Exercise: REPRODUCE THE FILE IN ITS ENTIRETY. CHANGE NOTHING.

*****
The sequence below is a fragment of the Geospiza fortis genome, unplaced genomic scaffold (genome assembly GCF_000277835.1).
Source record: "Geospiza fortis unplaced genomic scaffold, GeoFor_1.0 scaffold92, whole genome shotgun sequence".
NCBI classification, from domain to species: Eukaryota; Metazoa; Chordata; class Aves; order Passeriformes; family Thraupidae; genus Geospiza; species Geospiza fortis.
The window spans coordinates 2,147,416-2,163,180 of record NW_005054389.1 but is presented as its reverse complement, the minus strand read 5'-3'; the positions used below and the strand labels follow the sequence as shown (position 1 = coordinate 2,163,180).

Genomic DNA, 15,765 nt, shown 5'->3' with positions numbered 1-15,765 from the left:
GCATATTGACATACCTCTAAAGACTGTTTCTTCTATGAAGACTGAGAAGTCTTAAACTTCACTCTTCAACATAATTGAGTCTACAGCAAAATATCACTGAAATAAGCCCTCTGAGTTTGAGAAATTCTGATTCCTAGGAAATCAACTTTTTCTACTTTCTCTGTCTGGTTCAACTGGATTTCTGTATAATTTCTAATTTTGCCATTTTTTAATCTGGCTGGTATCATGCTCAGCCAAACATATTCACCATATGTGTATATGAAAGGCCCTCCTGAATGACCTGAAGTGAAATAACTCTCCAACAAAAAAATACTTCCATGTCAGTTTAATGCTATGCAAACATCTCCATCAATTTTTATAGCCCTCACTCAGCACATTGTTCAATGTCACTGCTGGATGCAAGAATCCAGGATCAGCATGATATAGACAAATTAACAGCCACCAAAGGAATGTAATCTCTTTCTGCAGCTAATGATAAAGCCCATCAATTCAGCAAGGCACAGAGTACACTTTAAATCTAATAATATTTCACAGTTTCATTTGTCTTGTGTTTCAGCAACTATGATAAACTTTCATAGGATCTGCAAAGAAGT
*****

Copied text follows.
The sequence below is a fragment of the Geospiza fortis genome, unplaced genomic scaffold (genome assembly GCF_000277835.1).
Source record: "Geospiza fortis unplaced genomic scaffold, GeoFor_1.0 scaffold92, whole genome shotgun sequence".
NCBI classification, from domain to species: Eukaryota; Metazoa; Chordata; class Aves; order Passeriformes; family Thraupidae; genus Geospiza; species Geospiza fortis.
The window spans coordinates 2,147,416-2,163,180 of record NW_005054389.1 but is presented as its reverse complement, the minus strand read 5'-3'; the positions used below and the strand labels follow the sequence as shown (position 1 = coordinate 2,163,180).

Genomic DNA, 15,765 nt, shown 5'->3' with positions numbered 1-15,765 from the left:
GCATATTGACATACCTCTAAAGACTGTTTCTTCTATGAAGACTGAGAAGTCTTAAACTTCACTCTTCAACATAATTGAGTCTACAGCAAAATATCACTGAAATAAGCCCTCTGAGTTTGAGAAATTCTGATTCCTAGGAAATCAACTTTTTCTACTTTCTCTGTCTGGTTCAACTGGATTTCTGTATAATTTCTAATTTTGCCATTTTTTAATCTGGCTGGTATCATGCTCAGCCAAACATATTCACCATATGTGTATATGAAAGGCCCTCCTGAATGACCTGAAGTGAAATAACTCTCCAACAAAAAAATACTTCCATGTCAGTTTAATGCTATGCAAACATCTCCATCAATTTTTATAGCCCTCACTCAGCACATTGTTCAATGTCACTGCTGGATGCAAGAATCCAGGATCAGCATGATATAGACAAATTAACAGCCACCAAAGGAATGTAATCTCTTTCTGCAGCTAATGATAAAGCCCATCAATTCAGCAAGGCACAGAGTACACTTTAAATCTAATAATATTTCACAGTTTCATTTGTCTTGTGTTTCAGCAACTATGATAAACTTTCATAGGATCTGCAAAGAAGT